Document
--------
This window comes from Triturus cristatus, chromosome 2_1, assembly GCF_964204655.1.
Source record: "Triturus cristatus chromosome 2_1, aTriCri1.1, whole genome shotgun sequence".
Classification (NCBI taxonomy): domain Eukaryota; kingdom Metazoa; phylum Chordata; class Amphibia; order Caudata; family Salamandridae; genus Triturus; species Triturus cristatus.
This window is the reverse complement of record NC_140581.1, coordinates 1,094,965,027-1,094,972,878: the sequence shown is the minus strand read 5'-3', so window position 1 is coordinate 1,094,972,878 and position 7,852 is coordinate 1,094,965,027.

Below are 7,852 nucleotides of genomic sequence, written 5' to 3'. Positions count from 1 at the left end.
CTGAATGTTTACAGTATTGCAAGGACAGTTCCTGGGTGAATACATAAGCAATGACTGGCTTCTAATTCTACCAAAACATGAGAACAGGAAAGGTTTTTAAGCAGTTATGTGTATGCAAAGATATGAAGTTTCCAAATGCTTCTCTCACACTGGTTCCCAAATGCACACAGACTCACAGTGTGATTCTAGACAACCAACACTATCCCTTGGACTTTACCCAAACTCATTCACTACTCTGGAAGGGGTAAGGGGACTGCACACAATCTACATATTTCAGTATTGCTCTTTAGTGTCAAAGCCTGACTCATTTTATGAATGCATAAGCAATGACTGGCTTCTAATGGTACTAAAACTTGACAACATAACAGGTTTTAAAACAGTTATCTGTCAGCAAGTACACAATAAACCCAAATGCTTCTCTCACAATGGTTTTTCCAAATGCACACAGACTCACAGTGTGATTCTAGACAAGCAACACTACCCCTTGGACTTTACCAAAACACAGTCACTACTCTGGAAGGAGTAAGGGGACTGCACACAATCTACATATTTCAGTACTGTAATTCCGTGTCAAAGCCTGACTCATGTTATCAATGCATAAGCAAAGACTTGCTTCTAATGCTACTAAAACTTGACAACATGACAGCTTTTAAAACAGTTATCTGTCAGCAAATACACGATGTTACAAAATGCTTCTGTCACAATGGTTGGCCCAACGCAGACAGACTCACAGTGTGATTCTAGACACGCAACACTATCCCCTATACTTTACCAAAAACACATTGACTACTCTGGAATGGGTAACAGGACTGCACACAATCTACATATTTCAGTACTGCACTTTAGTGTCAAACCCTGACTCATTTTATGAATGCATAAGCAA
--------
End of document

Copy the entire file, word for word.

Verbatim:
This window comes from Triturus cristatus, chromosome 2_1, assembly GCF_964204655.1.
Source record: "Triturus cristatus chromosome 2_1, aTriCri1.1, whole genome shotgun sequence".
Classification (NCBI taxonomy): domain Eukaryota; kingdom Metazoa; phylum Chordata; class Amphibia; order Caudata; family Salamandridae; genus Triturus; species Triturus cristatus.
This window is the reverse complement of record NC_140581.1, coordinates 1,094,965,027-1,094,972,878: the sequence shown is the minus strand read 5'-3', so window position 1 is coordinate 1,094,972,878 and position 7,852 is coordinate 1,094,965,027.

Below are 7,852 nucleotides of genomic sequence, written 5' to 3'. Positions count from 1 at the left end.
CTGAATGTTTACAGTATTGCAAGGACAGTTCCTGGGTGAATACATAAGCAATGACTGGCTTCTAATTCTACCAAAACATGAGAACAGGAAAGGTTTTTAAGCAGTTATGTGTATGCAAAGATATGAAGTTTCCAAATGCTTCTCTCACACTGGTTCCCAAATGCACACAGACTCACAGTGTGATTCTAGACAACCAACACTATCCCTTGGACTTTACCCAAACTCATTCACTACTCTGGAAGGGGTAAGGGGACTGCACACAATCTACATATTTCAGTATTGCTCTTTAGTGTCAAAGCCTGACTCATTTTATGAATGCATAAGCAATGACTGGCTTCTAATGGTACTAAAACTTGACAACATAACAGGTTTTAAAACAGTTATCTGTCAGCAAGTACACAATAAACCCAAATGCTTCTCTCACAATGGTTTTTCCAAATGCACACAGACTCACAGTGTGATTCTAGACAAGCAACACTACCCCTTGGACTTTACCAAAACACAGTCACTACTCTGGAAGGAGTAAGGGGACTGCACACAATCTACATATTTCAGTACTGTAATTCCGTGTCAAAGCCTGACTCATGTTATCAATGCATAAGCAAAGACTTGCTTCTAATGCTACTAAAACTTGACAACATGACAGCTTTTAAAACAGTTATCTGTCAGCAAATACACGATGTTACAAAATGCTTCTGTCACAATGGTTGGCCCAACGCAGACAGACTCACAGTGTGATTCTAGACACGCAACACTATCCCCTATACTTTACCAAAAACACATTGACTACTCTGGAATGGGTAACAGGACTGCACACAATCTACATATTTCAGTACTGCACTTTAGTGTCAAACCCTGACTCATTTTATGAATGCATAAGCAA